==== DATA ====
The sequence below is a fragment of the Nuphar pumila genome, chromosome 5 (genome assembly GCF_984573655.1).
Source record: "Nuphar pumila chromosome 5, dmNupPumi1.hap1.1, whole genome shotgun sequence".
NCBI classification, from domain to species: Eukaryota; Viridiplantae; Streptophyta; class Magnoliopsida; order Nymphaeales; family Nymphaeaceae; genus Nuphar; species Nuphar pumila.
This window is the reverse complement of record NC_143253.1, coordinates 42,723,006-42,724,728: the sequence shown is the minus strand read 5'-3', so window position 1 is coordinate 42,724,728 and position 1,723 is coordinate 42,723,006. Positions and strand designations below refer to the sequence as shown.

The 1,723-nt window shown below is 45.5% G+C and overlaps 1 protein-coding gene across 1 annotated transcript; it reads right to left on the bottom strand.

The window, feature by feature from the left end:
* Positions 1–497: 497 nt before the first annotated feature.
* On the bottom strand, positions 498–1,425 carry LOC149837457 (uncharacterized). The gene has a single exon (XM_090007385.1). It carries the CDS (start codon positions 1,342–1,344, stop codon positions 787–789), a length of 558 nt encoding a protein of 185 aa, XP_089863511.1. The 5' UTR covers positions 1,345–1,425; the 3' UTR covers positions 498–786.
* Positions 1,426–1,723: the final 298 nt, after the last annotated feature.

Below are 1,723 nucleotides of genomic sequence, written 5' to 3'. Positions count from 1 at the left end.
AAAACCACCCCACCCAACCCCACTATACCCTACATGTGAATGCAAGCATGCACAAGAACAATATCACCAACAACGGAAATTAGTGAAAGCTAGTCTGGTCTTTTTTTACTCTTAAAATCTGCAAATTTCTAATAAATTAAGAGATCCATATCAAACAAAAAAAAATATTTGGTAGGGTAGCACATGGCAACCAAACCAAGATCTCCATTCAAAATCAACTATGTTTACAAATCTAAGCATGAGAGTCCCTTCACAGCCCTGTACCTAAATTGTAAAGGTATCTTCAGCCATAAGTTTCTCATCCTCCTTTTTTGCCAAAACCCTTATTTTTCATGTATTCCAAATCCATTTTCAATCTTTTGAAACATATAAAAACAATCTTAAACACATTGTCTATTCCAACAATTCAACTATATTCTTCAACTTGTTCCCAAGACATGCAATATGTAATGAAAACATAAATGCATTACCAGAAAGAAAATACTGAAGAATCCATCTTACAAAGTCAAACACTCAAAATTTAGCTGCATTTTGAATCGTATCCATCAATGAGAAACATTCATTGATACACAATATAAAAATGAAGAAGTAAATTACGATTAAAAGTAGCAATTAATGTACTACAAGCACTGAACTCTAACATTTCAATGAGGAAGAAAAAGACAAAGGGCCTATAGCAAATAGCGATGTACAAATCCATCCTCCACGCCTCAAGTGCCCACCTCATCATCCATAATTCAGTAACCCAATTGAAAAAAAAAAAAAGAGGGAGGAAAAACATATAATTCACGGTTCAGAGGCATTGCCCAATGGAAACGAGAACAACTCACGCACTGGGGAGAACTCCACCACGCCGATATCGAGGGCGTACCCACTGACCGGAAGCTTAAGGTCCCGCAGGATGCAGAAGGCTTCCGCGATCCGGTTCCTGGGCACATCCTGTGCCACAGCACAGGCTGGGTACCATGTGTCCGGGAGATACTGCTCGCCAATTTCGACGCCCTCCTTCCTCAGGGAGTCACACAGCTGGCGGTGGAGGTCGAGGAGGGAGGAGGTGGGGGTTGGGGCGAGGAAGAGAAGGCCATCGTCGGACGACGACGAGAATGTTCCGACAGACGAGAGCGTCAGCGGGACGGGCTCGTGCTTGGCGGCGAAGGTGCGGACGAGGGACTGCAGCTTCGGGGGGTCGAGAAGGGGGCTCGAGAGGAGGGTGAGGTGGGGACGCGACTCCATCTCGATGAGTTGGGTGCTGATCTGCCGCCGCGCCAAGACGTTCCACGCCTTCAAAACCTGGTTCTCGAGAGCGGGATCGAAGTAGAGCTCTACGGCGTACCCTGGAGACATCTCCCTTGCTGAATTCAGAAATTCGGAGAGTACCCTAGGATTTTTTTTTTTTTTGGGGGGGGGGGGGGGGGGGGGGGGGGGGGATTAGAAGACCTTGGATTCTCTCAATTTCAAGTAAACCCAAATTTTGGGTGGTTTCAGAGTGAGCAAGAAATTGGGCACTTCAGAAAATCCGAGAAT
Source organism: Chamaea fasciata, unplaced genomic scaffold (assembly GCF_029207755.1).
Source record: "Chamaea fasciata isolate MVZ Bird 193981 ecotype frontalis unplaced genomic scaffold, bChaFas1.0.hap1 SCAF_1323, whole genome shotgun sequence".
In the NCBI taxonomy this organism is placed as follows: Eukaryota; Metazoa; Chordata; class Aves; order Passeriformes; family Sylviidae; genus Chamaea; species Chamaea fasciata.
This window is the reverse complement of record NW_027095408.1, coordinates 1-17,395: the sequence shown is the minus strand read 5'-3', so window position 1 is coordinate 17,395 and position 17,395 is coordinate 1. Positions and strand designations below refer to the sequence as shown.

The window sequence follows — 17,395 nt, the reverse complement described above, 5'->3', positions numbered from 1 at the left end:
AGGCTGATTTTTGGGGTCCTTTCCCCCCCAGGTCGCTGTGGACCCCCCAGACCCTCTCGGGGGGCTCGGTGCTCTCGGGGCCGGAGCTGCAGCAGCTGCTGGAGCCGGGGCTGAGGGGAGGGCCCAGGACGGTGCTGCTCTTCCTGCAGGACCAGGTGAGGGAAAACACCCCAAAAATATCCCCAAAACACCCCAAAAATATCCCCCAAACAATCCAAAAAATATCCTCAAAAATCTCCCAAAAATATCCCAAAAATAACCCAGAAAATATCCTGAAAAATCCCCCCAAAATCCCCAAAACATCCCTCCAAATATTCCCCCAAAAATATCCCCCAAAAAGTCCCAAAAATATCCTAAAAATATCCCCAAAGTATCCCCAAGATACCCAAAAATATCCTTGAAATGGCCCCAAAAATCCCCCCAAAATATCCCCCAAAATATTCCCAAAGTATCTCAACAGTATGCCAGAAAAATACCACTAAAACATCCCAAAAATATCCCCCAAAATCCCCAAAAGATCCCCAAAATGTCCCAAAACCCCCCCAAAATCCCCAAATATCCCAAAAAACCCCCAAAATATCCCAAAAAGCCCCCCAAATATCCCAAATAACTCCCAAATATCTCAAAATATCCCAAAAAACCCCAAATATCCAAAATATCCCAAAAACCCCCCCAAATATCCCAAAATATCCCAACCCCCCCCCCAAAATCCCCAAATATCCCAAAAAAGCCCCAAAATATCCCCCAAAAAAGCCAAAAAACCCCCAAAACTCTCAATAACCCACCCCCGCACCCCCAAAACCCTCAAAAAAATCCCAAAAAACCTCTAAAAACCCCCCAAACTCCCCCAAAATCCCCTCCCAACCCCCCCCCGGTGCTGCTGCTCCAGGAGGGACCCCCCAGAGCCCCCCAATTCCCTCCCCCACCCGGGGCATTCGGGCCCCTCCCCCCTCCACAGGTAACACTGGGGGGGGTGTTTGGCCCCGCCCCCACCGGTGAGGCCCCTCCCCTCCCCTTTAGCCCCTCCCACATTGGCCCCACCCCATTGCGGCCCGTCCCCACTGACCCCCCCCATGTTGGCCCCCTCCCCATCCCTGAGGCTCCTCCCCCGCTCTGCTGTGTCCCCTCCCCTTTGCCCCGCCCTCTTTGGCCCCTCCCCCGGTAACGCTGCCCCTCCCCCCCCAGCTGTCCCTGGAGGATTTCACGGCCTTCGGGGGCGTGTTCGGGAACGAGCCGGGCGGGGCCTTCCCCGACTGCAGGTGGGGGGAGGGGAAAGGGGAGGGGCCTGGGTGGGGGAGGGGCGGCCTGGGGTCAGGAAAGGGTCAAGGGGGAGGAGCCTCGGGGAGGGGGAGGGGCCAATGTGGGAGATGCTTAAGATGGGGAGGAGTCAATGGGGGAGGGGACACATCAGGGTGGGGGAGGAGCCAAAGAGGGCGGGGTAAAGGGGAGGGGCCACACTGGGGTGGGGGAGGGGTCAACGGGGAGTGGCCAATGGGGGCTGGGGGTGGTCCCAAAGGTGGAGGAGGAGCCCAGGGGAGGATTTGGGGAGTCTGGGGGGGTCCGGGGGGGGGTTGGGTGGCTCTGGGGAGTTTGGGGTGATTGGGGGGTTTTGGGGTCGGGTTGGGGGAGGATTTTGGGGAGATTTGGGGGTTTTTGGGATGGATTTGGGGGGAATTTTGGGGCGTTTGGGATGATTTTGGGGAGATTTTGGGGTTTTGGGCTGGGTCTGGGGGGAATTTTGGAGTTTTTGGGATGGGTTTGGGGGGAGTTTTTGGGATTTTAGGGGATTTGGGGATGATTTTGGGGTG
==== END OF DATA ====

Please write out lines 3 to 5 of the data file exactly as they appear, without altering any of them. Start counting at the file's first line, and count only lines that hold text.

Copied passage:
NCBI classification, from domain to species: Eukaryota; Viridiplantae; Streptophyta; class Magnoliopsida; order Nymphaeales; family Nymphaeaceae; genus Nuphar; species Nuphar pumila.
This window is the reverse complement of record NC_143253.1, coordinates 42,723,006-42,724,728: the sequence shown is the minus strand read 5'-3', so window position 1 is coordinate 42,724,728 and position 1,723 is coordinate 42,723,006. Positions and strand designations below refer to the sequence as shown.

The 1,723-nt window shown below is 45.5% G+C and overlaps 1 protein-coding gene across 1 annotated transcript; it reads right to left on the bottom strand.